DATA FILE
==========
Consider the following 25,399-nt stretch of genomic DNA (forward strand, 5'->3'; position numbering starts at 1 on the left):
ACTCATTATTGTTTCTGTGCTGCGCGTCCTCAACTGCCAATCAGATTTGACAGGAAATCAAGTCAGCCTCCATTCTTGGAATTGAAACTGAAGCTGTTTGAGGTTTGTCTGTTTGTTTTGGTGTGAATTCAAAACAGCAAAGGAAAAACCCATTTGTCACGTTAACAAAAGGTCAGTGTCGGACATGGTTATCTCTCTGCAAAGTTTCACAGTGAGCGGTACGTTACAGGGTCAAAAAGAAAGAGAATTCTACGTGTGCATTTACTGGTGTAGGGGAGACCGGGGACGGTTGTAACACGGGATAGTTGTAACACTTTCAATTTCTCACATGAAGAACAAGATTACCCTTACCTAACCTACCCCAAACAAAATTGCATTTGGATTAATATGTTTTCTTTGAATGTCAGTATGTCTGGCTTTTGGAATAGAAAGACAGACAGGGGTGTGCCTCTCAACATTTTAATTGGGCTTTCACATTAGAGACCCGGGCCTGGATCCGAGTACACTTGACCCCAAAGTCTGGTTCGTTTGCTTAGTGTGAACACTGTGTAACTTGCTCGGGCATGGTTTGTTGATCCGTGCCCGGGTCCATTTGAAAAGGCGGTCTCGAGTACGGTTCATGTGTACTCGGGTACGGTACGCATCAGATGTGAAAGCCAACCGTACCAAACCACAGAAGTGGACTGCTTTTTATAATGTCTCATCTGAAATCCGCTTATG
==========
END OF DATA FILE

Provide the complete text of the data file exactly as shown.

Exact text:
Consider the following 25,399-nt stretch of genomic DNA (forward strand, 5'->3'; position numbering starts at 1 on the left):
ACTCATTATTGTTTCTGTGCTGCGCGTCCTCAACTGCCAATCAGATTTGACAGGAAATCAAGTCAGCCTCCATTCTTGGAATTGAAACTGAAGCTGTTTGAGGTTTGTCTGTTTGTTTTGGTGTGAATTCAAAACAGCAAAGGAAAAACCCATTTGTCACGTTAACAAAAGGTCAGTGTCGGACATGGTTATCTCTCTGCAAAGTTTCACAGTGAGCGGTACGTTACAGGGTCAAAAAGAAAGAGAATTCTACGTGTGCATTTACTGGTGTAGGGGAGACCGGGGACGGTTGTAACACGGGATAGTTGTAACACTTTCAATTTCTCACATGAAGAACAAGATTACCCTTACCTAACCTACCCCAAACAAAATTGCATTTGGATTAATATGTTTTCTTTGAATGTCAGTATGTCTGGCTTTTGGAATAGAAAGACAGACAGGGGTGTGCCTCTCAACATTTTAATTGGGCTTTCACATTAGAGACCCGGGCCTGGATCCGAGTACACTTGACCCCAAAGTCTGGTTCGTTTGCTTAGTGTGAACACTGTGTAACTTGCTCGGGCATGGTTTGTTGATCCGTGCCCGGGTCCATTTGAAAAGGCGGTCTCGAGTACGGTTCATGTGTACTCGGGTACGGTACGCATCAGATGTGAAAGCCAACCGTACCAAACCACAGAAGTGGACTGCTTTTTATAATGTCTCATCTGAAATCCGCTTATG